Would a bumble bee the size of a man be able to fly?
Assuming a 6' tall man weighs 190 lbs, how much would a 6' tall bumble bee weigh?
We only assume that a bumble bee is small because it is small compared to us - yet to a termite it would appear quite huge.
There are hornets in Asia that are 2 inches long. Their wings are no larger in comparison to their bodies than their dim inutive cousins 1/4 their size.
So another way to ask the question, how large could a winged insect become before it could no longer fly given its current physiology?
- CrashLv 71 decade agoFavorite Answer
From an aeronautics point of view, bumblebees the size of bumblebees aren't supposed to fly, they're too heavy for their wing area. It's a mystery.
- 4 years ago
The people referring to the increase in weight are on the right track. A scaled up bee couldn't live. It would collapse under its own weight. Let's consider a simpler example. Imagine a 1-foot length of rope with a 1-inch diameter. Now double the dimensions so that it's 2 feet long and has a two inch diameter. You could fit eight of the original ropes inside the second (two along every dimension) so it would weigh 8 times as much. However, the length won't add any torsional strength (resistance to stretching or being pulled apart). The strength depends on cross-sectional area, so the new rope has the same cross-sectional area as 4 of the old rope, so it can hold 4 times the weight. So, in math terms, if you scale an object up, the weight increases as the cube (height x width x depth) of the change, while the strength increases as the square of the change (width x depth).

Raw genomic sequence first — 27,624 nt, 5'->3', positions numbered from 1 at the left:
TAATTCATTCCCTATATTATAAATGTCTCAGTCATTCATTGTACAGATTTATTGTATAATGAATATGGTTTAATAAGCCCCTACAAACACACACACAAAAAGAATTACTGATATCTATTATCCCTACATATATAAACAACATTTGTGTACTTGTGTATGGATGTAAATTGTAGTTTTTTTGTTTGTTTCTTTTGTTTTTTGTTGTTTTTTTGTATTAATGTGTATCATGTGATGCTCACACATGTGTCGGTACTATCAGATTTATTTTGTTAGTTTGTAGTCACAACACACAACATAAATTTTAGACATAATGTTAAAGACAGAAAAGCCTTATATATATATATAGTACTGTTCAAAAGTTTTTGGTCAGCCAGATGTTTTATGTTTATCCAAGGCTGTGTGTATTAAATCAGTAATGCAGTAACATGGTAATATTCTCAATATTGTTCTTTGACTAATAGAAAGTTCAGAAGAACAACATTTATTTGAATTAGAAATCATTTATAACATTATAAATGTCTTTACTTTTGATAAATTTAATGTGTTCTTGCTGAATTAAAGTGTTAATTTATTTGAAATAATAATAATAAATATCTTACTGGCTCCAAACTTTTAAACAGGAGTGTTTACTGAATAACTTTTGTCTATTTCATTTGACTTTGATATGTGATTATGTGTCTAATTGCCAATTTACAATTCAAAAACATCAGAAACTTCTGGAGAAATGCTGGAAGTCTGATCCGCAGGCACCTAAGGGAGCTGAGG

And yes, this means that whole proportional strength of a spider thing is BS.
- Anonymous5 years ago
Once upon a time science of aerodynamics calculated that it was impossible for a bumble bee to fly. Since then, they have discovered flaws in the science, in particular, the power of vortexes.
- pat zLv 71 decade ago
Well, science isn't my strong point. However, if people can get those enormous and incredibly heavy airplanes off the ground, then I think it's safe to say that a man-sized bee could probably go airborne!
If he were John Belushi in a killer bee outfit, you could bet your bottom dollar on flight!
(The weight of a six-foot tall bumble bee would depend on its body "type"; is it a beefy bee, for example!?)
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- 1 decade ago
No, the lifting surfaces necessary increase exponentially as weight increases, therefore the wings would need to be much bigger in proportion to the body. When the wings are that big, there is no way they could beat as fast.
- EdLv 61 decade ago
Not if the proportions were kept the same. The wing area would increase about as the square of the increase in size. The weight would increase about as the cube of the increase in size.
I guess I would be glad it couldn't fly.
- Anonymous1 decade ago
the limitation would be the exoskeleton
it could not get to be more than a few inches long, I think
there were large dragonflies years ago thoughSource(s): opinion
- trebor2Lv 61 decade ago
I am sure if they grew that big, they
would function as usaul - why not?
Look at the large birds of the world
they manage to fly, regardless of thier
size and weight - if it is meant to fly
it will fly. ( Hey, how about Superman )Source(s): rebo lb
- 1 decade ago
As long as IT reddems ITS miles by Dec 31, probably yes.
- 1 decade ago
I'm pretty sure that an insect's exoskeloton wouldn't function like they do at that scale. It would be pretty cool.